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Old Sep 08, 2005, 05:04 PM
Thanks Wilber and Orville !.
sonic liner's Avatar
San Jose Cally
Joined Jan 2004
1,047 Posts
I just threw away an electric scooter yesterday from a load i hauled to the dump
for someone. I started looking closer at it and it had two 12 volt batts and alot of
good wire, i then salvaged.

One pilot asked about the 10 speed chain idea, a good one too, but this setup
looked perfect for your aplication, the motor was a 24 volt, but it said 20 amps
max on it so i tossed it, anyway the chain, output sprocket and rear wheel sprocket
looked perfect, perhaps you can visit your local bike shop for some ideas on the scooter parts. They seemed pretty heavy duty for their size, and could propel
a 150 lb rider.....Reminds me of the wright brothers....Flybike...flying bike.

Hans....... Just a thought, check it out......Pete Lane
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Last edited by sonic liner; Sep 08, 2005 at 05:34 PM.
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Old Sep 08, 2005, 05:06 PM
HyperFlight Support
Neil Stainton's Avatar
United Kingdom, England, Stratford-upon-Avon
Joined Feb 2001
3,926 Posts
Hovertime, you need to give the battery size and both the motors' Kv, Io, and Rm if you want help. I presume you are choosing the optimum prop for both motors? And the brushless motor's Kv isn't appreciably different from that of the brushed motor?

Neil.
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Old Sep 08, 2005, 05:48 PM
Always right
Hovertime's Avatar
Chicago
Joined Feb 2003
5,924 Posts
Hm guys, never mind, found that I have missed something - as speed increases brushed motor unloads and rpm goes up, while brushless holds rpm much better under load, and does not increase RPM much as speed goes up, resulting in reduced performance at flying speed. While BL in this calculation has more static rpm , it has less rpm at flight speeds...

Thats what I get for being used to just look at performance prediction line and first line of data - static thrust....
Oh well, learn/relearn something everyday

PS - this was just an academic exercise BTW-motors/batteries/airplane was taken out of the blue.
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Old Sep 08, 2005, 07:42 PM
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koko76's Avatar
Joined Jul 2005
429 Posts
Quote:
Originally Posted by JWarren
Was there any thought to using bicycle chain and sprockets from a 10 speed bike? I am sure the machine shop at your school could adapt them to the motors and prop shaft. Just a thought.

John
There was thought, but chain drive is not as well suited to this type of drive as might be thought. Most of the shortcomings have been covered earlier in this thread, but suffice to say compared to belts in this app, chain is not what we want, and bike chain is even less what we want Chain comes in many pitches (as of course do belts). Bike chain is designed for easy derailment during shifting, which we do not want. It is close in pitch to #25 chain which is also fairly sensitive in the misalignment department. #35 is a much better choice for this app, but the required sprockets to get to the reduction are huge and heavy. I use a 6:1 #35 chain reduction on my micro go kart. I have a 9" wheel on that, and when I let the tire get a tiny bit low the chain rubs the pavement.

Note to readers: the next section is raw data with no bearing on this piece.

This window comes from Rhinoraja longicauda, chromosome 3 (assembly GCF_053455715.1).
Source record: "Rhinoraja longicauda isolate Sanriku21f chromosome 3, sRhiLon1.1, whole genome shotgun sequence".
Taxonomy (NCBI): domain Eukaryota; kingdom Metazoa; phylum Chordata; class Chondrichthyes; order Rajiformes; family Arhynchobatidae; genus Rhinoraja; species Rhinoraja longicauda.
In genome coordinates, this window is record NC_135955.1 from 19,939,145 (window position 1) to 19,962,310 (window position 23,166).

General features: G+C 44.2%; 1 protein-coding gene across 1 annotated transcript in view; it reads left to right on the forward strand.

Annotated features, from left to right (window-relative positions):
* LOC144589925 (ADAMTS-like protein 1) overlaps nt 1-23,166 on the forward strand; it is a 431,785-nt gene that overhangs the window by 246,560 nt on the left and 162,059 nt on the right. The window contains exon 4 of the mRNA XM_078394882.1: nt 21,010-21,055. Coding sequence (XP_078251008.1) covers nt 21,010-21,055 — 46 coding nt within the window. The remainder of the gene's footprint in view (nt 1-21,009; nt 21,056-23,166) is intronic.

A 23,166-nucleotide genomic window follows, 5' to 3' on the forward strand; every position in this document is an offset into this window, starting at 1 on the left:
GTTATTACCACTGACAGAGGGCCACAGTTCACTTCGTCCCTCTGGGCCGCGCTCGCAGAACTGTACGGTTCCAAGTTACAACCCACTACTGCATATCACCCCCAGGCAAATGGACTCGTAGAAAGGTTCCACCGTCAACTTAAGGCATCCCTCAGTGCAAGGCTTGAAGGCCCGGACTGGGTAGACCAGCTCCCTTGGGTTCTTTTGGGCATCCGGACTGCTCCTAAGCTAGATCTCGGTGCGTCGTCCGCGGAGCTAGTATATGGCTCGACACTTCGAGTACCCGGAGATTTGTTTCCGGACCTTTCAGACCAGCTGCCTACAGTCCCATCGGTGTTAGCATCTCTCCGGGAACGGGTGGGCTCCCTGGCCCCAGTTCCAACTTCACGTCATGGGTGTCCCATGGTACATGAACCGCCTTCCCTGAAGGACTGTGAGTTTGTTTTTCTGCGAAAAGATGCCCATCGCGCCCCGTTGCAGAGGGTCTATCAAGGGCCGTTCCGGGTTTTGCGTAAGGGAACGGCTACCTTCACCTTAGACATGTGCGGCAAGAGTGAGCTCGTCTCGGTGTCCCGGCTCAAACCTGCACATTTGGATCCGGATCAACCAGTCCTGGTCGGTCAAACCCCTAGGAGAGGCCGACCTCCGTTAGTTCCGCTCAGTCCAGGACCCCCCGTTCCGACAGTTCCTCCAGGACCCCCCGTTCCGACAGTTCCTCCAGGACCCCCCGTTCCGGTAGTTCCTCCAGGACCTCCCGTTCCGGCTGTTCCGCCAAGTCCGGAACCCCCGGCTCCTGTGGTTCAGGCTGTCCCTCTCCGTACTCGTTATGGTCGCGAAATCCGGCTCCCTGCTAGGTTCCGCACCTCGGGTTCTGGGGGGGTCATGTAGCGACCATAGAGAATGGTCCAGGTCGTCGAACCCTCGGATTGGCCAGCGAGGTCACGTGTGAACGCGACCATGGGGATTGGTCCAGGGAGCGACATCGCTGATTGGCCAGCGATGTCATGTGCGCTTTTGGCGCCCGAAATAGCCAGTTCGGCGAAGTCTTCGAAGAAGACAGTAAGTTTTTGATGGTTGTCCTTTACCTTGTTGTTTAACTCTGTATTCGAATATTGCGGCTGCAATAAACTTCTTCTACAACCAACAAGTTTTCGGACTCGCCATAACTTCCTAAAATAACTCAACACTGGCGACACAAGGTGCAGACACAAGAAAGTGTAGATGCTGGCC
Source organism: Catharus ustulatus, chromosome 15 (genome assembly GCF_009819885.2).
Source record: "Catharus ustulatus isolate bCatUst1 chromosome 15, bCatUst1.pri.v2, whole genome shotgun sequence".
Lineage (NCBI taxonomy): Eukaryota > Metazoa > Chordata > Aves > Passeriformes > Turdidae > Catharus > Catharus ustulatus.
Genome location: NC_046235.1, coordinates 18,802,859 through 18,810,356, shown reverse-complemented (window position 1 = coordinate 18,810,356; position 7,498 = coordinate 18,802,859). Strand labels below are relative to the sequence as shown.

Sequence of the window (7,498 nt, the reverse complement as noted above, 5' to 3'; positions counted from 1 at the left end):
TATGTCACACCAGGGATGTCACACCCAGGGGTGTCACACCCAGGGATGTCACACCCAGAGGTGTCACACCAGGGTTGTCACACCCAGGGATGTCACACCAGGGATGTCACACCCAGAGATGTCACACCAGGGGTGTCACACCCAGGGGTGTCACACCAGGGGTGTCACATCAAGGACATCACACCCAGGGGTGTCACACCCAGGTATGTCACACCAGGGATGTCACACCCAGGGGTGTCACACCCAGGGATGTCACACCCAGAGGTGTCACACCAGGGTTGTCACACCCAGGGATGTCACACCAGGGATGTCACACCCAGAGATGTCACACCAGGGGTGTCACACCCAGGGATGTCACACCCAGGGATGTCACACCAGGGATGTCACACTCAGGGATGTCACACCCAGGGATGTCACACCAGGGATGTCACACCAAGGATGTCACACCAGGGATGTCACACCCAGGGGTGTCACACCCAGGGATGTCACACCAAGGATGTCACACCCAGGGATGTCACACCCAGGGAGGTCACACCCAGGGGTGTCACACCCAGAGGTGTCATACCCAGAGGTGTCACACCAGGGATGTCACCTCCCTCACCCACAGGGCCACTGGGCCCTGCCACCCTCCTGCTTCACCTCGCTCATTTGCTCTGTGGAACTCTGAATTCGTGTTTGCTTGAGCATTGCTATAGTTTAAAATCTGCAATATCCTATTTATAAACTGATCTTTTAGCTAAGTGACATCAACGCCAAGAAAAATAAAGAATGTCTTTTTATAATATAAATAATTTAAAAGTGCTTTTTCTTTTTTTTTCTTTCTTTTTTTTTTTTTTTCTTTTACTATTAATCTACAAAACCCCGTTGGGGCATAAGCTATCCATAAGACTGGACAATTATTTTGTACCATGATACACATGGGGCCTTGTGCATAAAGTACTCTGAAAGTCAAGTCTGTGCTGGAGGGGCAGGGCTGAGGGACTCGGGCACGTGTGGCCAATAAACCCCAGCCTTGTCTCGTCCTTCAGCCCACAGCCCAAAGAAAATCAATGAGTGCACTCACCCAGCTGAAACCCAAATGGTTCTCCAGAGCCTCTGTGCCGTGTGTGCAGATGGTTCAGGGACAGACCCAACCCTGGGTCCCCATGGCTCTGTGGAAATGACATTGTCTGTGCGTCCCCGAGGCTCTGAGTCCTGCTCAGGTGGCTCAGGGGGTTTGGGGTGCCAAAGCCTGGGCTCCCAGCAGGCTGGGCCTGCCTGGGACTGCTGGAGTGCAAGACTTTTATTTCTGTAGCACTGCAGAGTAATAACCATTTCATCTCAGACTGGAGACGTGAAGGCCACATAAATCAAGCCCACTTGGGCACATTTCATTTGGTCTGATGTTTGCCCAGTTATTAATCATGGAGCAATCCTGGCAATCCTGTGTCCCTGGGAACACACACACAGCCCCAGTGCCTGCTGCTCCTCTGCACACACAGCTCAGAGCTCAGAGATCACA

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Old Sep 08, 2005, 08:56 PM
Just one more plane!
JWarren's Avatar
Port Saint Lucie, Florida, United States
Joined Aug 2004
2,537 Posts
I was thinking about that V motor configuration gearbox.

Then I also thought that the tourque on everything would be very high without the use of a centrifical clutch of some kind. Too much metal.

Here's another thought...... Get someone to rewind a small paddle fan motor and do away with the gearing all together.
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Old Sep 08, 2005, 09:07 PM
Always right
Hovertime's Avatar
Chicago
Joined Feb 2003
5,924 Posts
But we already have perfect power plant ! That just needs some tweaking, thats all!!
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Old Sep 08, 2005, 09:40 PM
Team LightRC
Mchone, Jake's Avatar
United States, KY, Berea
Joined Dec 2003
6,780 Posts
JWarren,
With such a big and slow plane, we need more thrust(like what you get form a BIG prop spinning at a lower RPM) rather than lots of airspeed from a much smaller prop spinning at a much higher RPM.

Just like a Slow Stick with a DD 300 compaired with a geared 300...

The little prop of a DD motor configuration, although will be putting out more thrust, the thrust would be concentrated right behind the prop's diameter, which wouldnt be large enough to efficently pull such a big bird.
But a much larger prop at lower RPM would still give almost the same amount of thrust but with a much wider area, which will pull a bigger or slower(in this caes its both) plane better and also pull less power from the batteries!

We have the proper amount of thrust from the 3 geared motors, we just need to find a belt or something of that nature that wont strip under all the torque, as Hovertime said.
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Old Sep 08, 2005, 09:49 PM
Sink stinks
Montag DP's Avatar
United States, GA, Atlanta
Joined Apr 2005
4,554 Posts
Any progress with the power plant? Sorry, I don't have time to read the part I missed because school is back in full swing.
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Old Sep 09, 2005, 01:48 AM
Just one more plane!
JWarren's Avatar
Port Saint Lucie, Florida, United States
Joined Aug 2004
2,537 Posts
OK,

The bearings in one of the AXI's crunched out due to the belt pulling on the shaft. The belt pulling on the shaft may have also caused the magnets to come in contact with the stator causing the sounds Hans was hearing. I did not the find the Video he spoke of, so I really can't say for sure. Just a guess.

So, take the belt off the motors shaft and put it on a pulley. The pulley will also keep the teeth of the belt from sliding over the top of the teeth on the pinion gear. You only need teeth on one side of the belt with this configuration. A more heavy-duty automotive timing belt may be a better solution with this arrangement. I added a quick (not so good) image of what I am suggesting and should be an easy mod. The drawing may not be exactly the same as the existing gear dive unit, but may give you an idea of what I am thinking.

Orange = motor pinion gears
Red = pulleys
Green = the belt
Black = prop adapter

With angled bearings and races like those found on the axels of cars. The retaining nut should not be allowed to torque down on the bearings. The nut should be hand tight only with the cotter pin and sleeve over the nut to keep it from turning.